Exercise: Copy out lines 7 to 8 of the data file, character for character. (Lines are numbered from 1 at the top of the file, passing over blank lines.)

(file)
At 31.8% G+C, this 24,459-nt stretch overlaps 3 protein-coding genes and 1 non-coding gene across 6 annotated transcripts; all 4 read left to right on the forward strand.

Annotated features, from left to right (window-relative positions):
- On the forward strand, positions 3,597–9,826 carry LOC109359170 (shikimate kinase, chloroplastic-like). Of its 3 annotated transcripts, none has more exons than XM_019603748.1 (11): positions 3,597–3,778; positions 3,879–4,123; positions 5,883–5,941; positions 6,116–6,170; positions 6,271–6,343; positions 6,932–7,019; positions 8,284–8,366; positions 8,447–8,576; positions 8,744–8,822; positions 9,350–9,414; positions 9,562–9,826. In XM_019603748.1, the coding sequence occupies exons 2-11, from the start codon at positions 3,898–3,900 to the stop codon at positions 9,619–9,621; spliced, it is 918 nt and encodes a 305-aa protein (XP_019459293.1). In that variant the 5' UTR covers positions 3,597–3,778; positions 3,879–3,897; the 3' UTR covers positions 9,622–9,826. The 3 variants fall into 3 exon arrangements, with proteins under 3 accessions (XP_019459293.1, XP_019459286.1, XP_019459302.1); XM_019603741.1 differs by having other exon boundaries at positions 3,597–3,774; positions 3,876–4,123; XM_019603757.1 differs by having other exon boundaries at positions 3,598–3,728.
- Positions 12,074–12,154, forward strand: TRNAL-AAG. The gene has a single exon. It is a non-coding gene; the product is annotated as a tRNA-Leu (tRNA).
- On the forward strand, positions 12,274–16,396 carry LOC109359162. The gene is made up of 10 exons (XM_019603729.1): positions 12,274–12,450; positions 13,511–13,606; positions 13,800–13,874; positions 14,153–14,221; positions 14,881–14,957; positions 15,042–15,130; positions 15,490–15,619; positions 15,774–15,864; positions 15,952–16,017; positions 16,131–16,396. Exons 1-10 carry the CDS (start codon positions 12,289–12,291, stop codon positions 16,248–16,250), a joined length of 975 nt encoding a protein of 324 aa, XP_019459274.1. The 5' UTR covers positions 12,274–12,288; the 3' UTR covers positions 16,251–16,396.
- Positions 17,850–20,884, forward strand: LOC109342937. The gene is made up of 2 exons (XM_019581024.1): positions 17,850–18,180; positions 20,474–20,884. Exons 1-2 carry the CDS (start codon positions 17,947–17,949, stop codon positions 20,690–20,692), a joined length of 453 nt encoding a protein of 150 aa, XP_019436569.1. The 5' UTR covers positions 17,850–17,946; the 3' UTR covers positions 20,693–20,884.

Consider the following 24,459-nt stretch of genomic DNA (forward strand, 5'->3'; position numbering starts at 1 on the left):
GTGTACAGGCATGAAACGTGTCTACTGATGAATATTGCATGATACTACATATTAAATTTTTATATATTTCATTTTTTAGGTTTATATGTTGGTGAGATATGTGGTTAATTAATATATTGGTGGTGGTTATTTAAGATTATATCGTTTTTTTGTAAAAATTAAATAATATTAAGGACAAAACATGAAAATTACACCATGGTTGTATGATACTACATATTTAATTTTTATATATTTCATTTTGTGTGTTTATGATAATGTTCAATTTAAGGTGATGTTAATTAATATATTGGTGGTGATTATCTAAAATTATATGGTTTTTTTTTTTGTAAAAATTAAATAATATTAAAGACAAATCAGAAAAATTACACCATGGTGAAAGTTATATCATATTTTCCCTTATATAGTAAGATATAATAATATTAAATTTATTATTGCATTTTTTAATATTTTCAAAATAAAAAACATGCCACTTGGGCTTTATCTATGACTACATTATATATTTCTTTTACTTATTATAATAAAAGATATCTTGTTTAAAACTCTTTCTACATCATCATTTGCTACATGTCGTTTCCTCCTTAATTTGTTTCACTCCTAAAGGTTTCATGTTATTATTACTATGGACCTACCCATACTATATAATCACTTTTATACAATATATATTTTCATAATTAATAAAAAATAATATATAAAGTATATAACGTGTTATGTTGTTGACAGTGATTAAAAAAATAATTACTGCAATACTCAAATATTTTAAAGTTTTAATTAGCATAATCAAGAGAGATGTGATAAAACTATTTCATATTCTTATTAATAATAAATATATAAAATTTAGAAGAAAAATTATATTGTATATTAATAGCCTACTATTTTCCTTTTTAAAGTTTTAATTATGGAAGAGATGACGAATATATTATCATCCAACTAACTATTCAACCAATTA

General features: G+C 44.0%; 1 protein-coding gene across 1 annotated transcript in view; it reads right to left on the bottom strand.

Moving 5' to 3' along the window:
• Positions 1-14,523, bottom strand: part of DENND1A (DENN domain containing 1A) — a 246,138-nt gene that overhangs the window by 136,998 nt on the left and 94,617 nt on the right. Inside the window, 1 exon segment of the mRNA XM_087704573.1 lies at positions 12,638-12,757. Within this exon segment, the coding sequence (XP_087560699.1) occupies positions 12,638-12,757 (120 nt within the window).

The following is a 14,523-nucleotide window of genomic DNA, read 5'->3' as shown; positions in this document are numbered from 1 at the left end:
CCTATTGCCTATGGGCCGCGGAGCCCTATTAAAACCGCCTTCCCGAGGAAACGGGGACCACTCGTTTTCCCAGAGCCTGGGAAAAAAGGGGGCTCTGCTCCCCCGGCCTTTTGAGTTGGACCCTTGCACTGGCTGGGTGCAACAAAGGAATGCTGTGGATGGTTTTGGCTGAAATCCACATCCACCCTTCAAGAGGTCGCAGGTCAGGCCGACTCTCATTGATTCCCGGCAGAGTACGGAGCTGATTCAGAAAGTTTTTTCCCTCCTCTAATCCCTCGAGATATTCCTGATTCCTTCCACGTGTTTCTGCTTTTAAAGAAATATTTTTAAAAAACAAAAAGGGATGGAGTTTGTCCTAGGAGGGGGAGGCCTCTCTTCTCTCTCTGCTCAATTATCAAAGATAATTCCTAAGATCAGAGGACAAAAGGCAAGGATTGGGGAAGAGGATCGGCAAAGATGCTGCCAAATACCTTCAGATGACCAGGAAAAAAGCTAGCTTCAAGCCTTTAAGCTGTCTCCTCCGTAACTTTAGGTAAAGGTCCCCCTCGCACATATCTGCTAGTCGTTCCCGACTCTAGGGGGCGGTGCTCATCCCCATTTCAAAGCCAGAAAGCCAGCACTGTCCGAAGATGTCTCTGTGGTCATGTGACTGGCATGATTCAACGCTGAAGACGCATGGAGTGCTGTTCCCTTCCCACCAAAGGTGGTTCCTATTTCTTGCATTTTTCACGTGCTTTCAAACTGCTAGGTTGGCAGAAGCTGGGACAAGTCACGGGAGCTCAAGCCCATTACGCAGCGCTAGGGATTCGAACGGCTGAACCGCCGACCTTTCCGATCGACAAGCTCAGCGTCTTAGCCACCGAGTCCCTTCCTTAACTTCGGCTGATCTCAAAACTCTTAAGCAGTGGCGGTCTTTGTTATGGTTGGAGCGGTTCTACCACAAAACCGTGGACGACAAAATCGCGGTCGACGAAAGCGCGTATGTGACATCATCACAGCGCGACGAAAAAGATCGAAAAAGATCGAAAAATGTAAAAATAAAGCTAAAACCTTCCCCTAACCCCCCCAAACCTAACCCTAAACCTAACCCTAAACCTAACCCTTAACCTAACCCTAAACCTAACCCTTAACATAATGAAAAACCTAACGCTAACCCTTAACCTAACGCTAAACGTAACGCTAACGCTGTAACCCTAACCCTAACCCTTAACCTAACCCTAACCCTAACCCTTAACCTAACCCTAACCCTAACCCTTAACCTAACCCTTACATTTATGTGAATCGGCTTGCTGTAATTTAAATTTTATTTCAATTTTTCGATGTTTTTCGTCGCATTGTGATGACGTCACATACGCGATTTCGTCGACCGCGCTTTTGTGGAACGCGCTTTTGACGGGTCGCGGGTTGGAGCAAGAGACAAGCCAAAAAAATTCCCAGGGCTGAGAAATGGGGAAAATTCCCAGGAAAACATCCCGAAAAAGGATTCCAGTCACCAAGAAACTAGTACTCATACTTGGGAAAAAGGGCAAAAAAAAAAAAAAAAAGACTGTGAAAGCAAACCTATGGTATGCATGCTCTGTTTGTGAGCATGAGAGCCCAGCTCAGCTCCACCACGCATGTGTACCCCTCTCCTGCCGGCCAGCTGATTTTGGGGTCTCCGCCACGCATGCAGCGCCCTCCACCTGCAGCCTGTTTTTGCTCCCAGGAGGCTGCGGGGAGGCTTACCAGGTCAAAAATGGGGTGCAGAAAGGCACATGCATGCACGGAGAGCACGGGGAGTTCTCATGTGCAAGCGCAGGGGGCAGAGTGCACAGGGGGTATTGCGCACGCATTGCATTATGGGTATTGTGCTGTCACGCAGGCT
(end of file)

Consider the following 24,459-nt stretch of genomic DNA (forward strand, 5'->3'; position numbering starts at 1 on the left):
GTGTACAGGCATGAAACGTGTCTACTGATGAATATTGCATGATACTACATATTAAATTTTTATATATTTCATTTTTTAGGTTTATATGTTGGTGAGATATGTGGTTAATTAATATATTGGTGGTGGTTATTTAAGATTATATCGTTTTTTTGTAAAAATTAAATAATATTAAGGACAAAACATGAAAATTACACCATGGTTGTATGATACTACATATTTAATTTTTATATATTTCATTTTGTGTGTTTATGATAATGTTCAATTTAAGGTGATGTTAATTAATATATTGGTGGTGATTATCTAAAATTATATGGTTTTTTTTTTTGTAAAAATTAAATAATATTAAAGACAAATCAGAAAAATTACACCATGGTGAAAGTTATATCATATTTTCCCTTATATAGTAAGATATAATAATATTAAATTTATTATTGCATTTTTTAATATTTTCAAAATAAAAAACATGCCACTTGGGCTTTATCTATGACTACATTATATATTTCTTTTACTTATTATAATAAAAGATATCTTGTTTAAAACTCTTTCTACATCATCATTTGCTACATGTCGTTTCCTCCTTAATTTGTTTCACTCCTAAAGGTTTCATGTTATTATTACTATGGACCTACCCATACTATATAATCACTTTTATACAATATATATTTTCATAATTAATAAAAAATAATATATAAAGTATATAACGTGTTATGTTGTTGACAGTGATTAAAAAAATAATTACTGCAATACTCAAATATTTTAAAGTTTTAATTAGCATAATCAAGAGAGATGTGATAAAACTATTTCATATTCTTATTAATAATAAATATATAAAATTTAGAAGAAAAATTATATTGTATATTAATAGCCTACTATTTTCCTTTTTAAAGTTTTAATTATGGAAGAGATGACGAATATATTATCATCCAACTAACTATTCAACCAATTA